6 Best Cloud Backup Services of 2022

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Cloud backup services are like any other type of insurance. When nothing goes wrong, they consider it a waste of money. But when disaster strikes, you’ll thank your lucky stars that someone else is looking out for you.

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I spent over a month testing eight of the most popular cloud backup solutions to find out which one is best for most users.

In the end, my choice was clear: iDrive is private Offers the best mix of features and performance at a great price—around $5.79 per month, or cheaper if you get it on one of iDrive’s frequent sales. There are better choices for Security nut And power users, though, so I’ll elaborate on that as well.

In general, good online backup services offer user-friendly apps that store your files securely and work on any operating system you choose. They allow you to backup all types of files from the drive of your choice, including external and network drives.

They will keep old files you deleted and stuck to old versions of files you updated And they employ sophisticated encryption so no one else has access to your data. Great services go even further, with courier services providing you with a hard drive containing all your files when you need to bulk-restore quickly.

They allow you to send “seeds”. their Copy files from an external hard drive and your primary backup directly to the cloud server. Most importantly, the best of the best will offer all these features for a low monthly or annual price, as does iDrive.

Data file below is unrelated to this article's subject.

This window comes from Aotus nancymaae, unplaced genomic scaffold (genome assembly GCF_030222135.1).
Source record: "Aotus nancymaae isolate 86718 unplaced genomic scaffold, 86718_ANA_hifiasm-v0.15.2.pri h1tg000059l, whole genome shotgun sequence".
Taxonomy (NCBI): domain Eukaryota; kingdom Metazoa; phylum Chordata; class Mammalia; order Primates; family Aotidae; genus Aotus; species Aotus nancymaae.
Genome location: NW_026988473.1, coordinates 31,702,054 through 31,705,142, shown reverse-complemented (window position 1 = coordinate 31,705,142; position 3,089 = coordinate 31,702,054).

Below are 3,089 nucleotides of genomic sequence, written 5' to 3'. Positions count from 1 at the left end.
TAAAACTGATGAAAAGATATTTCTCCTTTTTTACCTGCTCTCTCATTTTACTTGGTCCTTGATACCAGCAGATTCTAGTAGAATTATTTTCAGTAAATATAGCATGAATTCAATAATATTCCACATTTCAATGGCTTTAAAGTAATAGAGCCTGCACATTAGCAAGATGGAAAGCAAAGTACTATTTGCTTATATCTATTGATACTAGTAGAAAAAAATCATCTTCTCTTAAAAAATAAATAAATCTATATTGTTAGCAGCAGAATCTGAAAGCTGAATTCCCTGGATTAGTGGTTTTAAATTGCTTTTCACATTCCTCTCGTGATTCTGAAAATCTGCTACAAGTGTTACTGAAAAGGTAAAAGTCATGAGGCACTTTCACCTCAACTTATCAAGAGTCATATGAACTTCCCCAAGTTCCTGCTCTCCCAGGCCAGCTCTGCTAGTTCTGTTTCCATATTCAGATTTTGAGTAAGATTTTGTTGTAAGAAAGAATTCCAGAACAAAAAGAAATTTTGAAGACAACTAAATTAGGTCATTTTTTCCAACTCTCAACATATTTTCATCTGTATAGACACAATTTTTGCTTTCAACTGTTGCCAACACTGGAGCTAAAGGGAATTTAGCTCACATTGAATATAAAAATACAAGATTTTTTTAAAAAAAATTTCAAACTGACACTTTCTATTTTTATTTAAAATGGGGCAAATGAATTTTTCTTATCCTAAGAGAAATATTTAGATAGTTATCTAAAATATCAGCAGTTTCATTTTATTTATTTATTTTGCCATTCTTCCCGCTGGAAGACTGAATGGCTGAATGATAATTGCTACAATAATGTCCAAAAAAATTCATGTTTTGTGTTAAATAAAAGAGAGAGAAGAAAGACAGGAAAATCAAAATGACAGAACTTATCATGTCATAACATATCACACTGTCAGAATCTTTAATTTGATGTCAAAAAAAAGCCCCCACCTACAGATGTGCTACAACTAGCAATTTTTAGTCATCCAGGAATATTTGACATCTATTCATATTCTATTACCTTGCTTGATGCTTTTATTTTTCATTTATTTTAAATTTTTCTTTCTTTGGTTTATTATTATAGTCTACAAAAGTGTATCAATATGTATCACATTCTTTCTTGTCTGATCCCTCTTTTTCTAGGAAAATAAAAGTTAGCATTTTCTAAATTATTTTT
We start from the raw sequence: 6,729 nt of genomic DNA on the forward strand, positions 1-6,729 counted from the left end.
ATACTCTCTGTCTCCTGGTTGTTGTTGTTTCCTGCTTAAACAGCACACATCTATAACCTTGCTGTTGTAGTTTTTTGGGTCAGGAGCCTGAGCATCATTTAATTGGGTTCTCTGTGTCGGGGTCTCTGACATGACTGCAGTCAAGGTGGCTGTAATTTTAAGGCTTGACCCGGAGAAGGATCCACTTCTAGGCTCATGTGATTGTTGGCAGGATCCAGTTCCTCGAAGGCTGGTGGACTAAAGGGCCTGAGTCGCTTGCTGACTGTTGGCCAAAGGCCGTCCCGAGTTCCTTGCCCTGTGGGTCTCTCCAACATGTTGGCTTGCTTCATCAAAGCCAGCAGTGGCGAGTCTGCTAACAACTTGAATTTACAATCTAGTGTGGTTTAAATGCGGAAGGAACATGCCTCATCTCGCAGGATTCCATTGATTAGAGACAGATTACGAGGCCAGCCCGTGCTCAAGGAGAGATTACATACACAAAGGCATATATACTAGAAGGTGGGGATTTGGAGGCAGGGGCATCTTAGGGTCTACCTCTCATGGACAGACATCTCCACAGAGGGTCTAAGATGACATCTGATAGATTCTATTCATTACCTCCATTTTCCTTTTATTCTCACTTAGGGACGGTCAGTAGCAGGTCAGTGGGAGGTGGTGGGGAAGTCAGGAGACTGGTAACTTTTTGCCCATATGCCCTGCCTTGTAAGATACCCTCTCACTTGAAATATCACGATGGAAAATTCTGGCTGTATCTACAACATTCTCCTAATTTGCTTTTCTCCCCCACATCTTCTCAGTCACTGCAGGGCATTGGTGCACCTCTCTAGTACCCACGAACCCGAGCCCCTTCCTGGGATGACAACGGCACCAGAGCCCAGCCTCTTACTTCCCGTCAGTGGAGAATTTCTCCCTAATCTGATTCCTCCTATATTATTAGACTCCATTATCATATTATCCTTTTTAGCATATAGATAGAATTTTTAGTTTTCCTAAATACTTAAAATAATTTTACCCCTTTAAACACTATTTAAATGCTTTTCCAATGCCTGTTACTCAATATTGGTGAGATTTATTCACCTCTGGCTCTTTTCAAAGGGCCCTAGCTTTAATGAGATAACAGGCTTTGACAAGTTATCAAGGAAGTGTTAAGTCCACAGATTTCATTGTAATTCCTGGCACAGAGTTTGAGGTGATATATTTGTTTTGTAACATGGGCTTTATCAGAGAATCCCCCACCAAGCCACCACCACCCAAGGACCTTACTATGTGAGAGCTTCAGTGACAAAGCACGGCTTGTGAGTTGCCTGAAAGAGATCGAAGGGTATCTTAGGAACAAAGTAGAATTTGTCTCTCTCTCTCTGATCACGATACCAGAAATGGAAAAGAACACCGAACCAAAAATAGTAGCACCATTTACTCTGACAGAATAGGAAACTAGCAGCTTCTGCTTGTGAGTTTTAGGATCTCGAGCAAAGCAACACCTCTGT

i drive

Credit: iDrive






Credit: Backblaze

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What about Dropbox or Google Drive?

If you’re interested in purchasing a cloud storage service to back up your files, it’s important to determine what a cloud backup service is and what it isn’t.

Services like Dropbox, Google Drive and Mega are not cloud backup services Of course, it’s a great place to store files you access frequently, such as documents or photos you want to share with family and friends, or files you want to move between your PC and phone. But they aren’t designed to restore everything on your PC in the event of a disaster.

Collectively, these services are known as “hot storage”. This has nothing to do with the actual temperature of the server farm where the data is stored—it’s just a term for frequently accessing your files. Conversely, the services I tested for this guide are called “cold storage,” because the data is meant to remain untouched for months or years.

Cold storage comes with pros and cons compared to hot storage. On the plus side, it’s cheaper per gigabyte. And of course, cold storage services like the ones I tested come with a number of features that ensure you can easily restore your system after a total loss — features you won’t find with Google Drive and Dropbox. On the downside, it can take a long time to restore your data, and it’s not easy to quickly share files backed up to your cold storage with other people.

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